The Cynical Case for Democracy

The latest New Yorker contains a review-essay of Jason Brennan’s Against Democracy, Ilya Somin’s Democracy and Political Ignorance, and Bryan Caplan’s The Myth of the Rational Voter. This essay is described by  of the Marginal Revolution as “fair, knowledgeable, and informative”.

I agree with Tabarrok; the review provides an excellent outline of the avenues one can use to criticize our cherished form of government. Many of these criticism predate the American government, were explored in depth in classical political thought, and loomed large in the minds of America’s founders. Political thought since then has elaborated criticisms. There are many policy domains where democracy at least seems uniquely bad.

For example, take foreign policy. This piece, by T. Greer, is good enough that I will quote it at length.

Strategists and analysts often wish American policies were grounded in a sophisticated strategic vision implemented by a cadre of disinterested statesmen who have a nuanced understanding of the world and its doings. This is a fantasy. America is a democracy. Its statesmen must justify their actions to the masses on a set electoral time table. Top level bureaucrats are mostly chosen for partisan reasons. Important foreign policy decisions usually have more to do with value signalling on the domestic stage than a sober assessment of American interests on the international one. Leaders in both the executive and the legislative branches surround themselves with aids and hanger-ons with no special expertise or experience in foreign affairs. For basic economic reasons (which I have explained before), few Americans learn foreign languages. The American media do not care very much about foreign affairs, and the issues they do care about are given attention disproportionate to their import. These journalists, like almost all Americans, are appallingly ignorant of the history, religious traditions, and cultural quirks of foreign peoples. Policy must be filtered through layers of unresponsive bureaucracy, and the various agencies that implement these policies are poorly coordinated. To top if off, senior policy officials do not read books.

To these enduring elements of American politics we must add the distinctive features of the present moment: a divided, hyper-partisan federal government so severely gridlocked that long term planning is not possible; falling budgets that sharply constrain American activity abroad; and a wild upsurge in populist fervor that focuses political attention inward and demands simplicity from all candidates who wish to win over the masses.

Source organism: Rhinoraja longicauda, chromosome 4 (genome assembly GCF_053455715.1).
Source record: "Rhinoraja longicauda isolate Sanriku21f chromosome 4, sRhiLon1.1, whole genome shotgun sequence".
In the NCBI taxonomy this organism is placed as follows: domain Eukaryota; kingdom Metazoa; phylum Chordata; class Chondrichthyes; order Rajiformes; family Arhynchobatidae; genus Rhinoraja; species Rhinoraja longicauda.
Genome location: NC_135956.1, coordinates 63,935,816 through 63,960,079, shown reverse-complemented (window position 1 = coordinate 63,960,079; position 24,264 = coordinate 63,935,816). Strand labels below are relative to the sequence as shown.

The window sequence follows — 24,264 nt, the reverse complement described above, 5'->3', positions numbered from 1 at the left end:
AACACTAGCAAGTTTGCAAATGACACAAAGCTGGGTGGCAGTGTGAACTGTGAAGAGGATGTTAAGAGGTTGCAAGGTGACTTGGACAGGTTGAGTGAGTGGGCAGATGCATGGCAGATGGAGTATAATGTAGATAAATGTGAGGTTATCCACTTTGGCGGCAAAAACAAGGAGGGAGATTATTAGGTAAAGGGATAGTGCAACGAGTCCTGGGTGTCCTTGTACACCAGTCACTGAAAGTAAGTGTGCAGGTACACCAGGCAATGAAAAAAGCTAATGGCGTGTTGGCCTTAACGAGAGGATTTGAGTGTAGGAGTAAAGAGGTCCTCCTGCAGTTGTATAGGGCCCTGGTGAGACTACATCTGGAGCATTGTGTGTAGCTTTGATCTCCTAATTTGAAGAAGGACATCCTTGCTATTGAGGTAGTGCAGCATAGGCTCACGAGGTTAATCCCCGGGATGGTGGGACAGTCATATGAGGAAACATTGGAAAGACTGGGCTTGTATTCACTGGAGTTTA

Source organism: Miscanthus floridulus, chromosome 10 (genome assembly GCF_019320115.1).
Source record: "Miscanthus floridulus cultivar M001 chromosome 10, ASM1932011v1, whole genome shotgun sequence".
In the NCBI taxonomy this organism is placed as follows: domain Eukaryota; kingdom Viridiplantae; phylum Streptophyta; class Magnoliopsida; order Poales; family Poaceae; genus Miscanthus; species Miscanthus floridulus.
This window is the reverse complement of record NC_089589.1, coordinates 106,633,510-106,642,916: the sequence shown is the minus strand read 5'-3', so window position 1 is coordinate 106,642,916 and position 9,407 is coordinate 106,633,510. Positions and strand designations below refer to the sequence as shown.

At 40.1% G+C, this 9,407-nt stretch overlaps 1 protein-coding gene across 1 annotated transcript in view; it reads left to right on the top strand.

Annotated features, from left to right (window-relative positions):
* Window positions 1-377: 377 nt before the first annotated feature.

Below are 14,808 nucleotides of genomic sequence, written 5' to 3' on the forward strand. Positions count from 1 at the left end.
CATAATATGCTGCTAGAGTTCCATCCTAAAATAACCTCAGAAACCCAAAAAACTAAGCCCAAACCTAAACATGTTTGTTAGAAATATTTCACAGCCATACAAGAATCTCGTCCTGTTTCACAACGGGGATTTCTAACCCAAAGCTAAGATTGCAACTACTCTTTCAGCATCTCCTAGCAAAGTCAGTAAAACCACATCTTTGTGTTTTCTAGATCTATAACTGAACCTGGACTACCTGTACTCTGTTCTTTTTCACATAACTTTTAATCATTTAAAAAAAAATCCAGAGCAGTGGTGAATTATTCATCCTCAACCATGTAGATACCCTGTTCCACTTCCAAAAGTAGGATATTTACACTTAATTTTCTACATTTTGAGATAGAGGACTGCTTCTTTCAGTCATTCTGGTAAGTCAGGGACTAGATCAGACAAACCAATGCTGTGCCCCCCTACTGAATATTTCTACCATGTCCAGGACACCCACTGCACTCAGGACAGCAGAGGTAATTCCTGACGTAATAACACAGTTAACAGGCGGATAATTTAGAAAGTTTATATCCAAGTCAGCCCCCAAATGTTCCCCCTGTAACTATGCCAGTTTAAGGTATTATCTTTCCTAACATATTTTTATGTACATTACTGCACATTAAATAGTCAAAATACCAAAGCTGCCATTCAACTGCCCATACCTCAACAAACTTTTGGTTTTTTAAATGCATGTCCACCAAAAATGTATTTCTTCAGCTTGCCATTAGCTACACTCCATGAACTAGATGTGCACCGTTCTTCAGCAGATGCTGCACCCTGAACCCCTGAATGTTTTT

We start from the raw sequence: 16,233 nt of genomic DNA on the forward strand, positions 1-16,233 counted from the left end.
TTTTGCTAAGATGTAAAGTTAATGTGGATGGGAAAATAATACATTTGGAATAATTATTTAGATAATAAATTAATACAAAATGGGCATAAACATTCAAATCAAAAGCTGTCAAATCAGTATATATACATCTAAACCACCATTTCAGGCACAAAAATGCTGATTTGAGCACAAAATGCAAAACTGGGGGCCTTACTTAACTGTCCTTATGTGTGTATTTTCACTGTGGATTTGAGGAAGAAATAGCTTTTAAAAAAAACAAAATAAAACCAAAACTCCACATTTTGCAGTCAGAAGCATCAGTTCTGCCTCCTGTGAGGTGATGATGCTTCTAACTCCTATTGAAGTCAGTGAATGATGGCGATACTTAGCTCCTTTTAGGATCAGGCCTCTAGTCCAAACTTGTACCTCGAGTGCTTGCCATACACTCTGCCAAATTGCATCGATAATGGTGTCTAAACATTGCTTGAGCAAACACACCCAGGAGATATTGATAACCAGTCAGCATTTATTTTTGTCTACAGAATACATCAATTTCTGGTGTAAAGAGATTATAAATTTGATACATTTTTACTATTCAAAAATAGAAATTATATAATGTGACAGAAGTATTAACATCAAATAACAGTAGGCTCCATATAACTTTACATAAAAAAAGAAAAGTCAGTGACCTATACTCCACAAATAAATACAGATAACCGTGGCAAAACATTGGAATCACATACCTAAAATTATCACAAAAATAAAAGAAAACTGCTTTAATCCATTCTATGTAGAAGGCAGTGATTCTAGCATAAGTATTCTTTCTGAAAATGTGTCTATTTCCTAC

We may lament these realities, but they are realities. They will not change in the short-term. Some may never change at all. Any successful strategy for America must be a strategy that can be created, sustained, and implemented in this system.

Note that this was written in October of 2015, many months before it would be vindicated tenfold by a particular orange man with a platform of “build the wall”, “take the oil”, and “bomb them into the stone age”.

I don’t think anybody can deny that democracy has really profound weaknesses, so I won’t to argue the point.

Rather, I wanted to briefly offer a minimal justification for democracy. It is cynical, but then, most “minimal” justifications are. Simply, I think democracy is the only form of government where the people who could conceivably lead a popular uprising, with all of the violence and pain these things entail, do not have an incentive to do so.

The logic is roughly this: winning an election and leading a popular uprising require a similar skill sets- charisma, resources, political talent. The difference is that it’s a lot easier to convince people to check your name in a box on election day than it is to convince them to take up arms, march into battle, and risk death and dishonor to overthrow the government on your behalf.

There may have been figures in American politics who had the wherewithal to accomplish the latter. But they had no incentive to try, because their skill, charisma, and resources- the very things that would give them a credible shot at overthrowing the government- would also make it incredibly easy for them to achieve power through electoral politics. Put another way, if a figure with presidential aspirations couldn’t handily win a somewhat fair election, it would not bode well for their ability to lead a popular revolt.

All of this hinges on the fact that self-interested, ambitious, power-craving plotters in the United States look at the world and decide that their best interests are served by playing the game by the rules that are set up- and all this requires is that our institutions aren’t obviously rigging elections, and that spoils of elections are real enough to be coveted.

Democracy gives the ambitious and the powerful a battlefield where blood is spilled very rarely, and in small quantities. It may also give us other things, but this alone is enough reason to defend it. To bring it back to the review in the New Yorker,

Maybe voting is neither commons nor market. Perhaps, instead, it’s combat. Relatively gentle, of course. Rather than rifles and bayonets, essentially there’s just a show of hands. But the nature of the duty may be similar, because what Brennan’s model omits is that sometimes, in an election, democracy itself is in danger.


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